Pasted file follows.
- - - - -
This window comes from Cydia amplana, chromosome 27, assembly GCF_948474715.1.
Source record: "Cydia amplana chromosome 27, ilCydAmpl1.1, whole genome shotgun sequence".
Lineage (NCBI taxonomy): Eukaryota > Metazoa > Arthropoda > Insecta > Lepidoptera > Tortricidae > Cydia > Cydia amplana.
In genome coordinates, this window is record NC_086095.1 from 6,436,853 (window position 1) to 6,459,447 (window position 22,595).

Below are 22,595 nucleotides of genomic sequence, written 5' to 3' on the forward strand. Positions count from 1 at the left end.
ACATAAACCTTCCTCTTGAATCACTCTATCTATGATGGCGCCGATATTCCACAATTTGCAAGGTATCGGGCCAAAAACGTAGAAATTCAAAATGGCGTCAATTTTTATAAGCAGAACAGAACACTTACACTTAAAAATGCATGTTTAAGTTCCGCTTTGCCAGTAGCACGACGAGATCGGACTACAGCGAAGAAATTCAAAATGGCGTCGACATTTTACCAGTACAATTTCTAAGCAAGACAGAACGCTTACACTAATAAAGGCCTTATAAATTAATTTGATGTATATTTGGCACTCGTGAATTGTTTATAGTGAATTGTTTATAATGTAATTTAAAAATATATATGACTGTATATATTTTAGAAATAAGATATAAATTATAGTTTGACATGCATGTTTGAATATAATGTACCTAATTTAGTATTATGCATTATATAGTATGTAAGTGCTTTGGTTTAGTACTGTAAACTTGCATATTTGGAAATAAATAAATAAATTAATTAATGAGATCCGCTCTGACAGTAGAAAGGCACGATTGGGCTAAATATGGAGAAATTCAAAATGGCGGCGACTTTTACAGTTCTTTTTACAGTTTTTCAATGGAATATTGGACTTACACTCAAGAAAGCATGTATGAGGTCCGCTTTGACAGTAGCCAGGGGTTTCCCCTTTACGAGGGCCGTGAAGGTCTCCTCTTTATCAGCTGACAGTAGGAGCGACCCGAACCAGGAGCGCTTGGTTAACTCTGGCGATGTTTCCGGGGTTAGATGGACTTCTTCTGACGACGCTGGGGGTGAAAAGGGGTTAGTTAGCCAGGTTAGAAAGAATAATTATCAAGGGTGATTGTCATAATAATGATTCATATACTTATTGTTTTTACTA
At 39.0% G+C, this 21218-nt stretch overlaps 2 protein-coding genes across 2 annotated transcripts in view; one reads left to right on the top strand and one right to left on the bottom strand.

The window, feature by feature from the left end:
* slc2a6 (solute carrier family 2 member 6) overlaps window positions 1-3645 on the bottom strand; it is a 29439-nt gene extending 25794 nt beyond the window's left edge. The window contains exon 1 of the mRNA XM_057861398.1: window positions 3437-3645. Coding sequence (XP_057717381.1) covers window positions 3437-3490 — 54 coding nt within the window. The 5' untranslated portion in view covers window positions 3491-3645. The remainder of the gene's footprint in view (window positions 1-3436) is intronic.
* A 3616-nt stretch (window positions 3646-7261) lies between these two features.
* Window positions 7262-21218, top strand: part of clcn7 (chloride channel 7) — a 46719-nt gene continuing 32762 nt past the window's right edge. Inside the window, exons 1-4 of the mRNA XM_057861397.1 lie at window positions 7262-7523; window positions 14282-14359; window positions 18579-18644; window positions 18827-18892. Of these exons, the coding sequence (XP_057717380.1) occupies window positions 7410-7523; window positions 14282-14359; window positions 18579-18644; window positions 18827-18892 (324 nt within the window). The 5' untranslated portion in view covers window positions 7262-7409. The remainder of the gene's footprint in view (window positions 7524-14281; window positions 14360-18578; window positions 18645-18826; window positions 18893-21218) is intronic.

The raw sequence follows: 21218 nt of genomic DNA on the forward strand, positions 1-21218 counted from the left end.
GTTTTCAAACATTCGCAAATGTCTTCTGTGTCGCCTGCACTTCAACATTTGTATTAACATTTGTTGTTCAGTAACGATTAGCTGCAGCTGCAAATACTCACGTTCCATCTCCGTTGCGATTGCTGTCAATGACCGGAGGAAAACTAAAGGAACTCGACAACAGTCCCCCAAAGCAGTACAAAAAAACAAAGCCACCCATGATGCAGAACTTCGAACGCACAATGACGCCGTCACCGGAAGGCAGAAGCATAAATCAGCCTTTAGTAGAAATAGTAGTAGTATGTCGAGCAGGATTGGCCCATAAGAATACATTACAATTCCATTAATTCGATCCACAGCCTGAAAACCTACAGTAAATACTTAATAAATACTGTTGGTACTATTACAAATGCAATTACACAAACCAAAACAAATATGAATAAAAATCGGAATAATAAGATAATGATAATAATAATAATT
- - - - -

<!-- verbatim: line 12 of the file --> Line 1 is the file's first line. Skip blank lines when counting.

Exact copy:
The raw sequence follows: 21218 nt of genomic DNA on the forward strand, positions 1-21218 counted from the left end.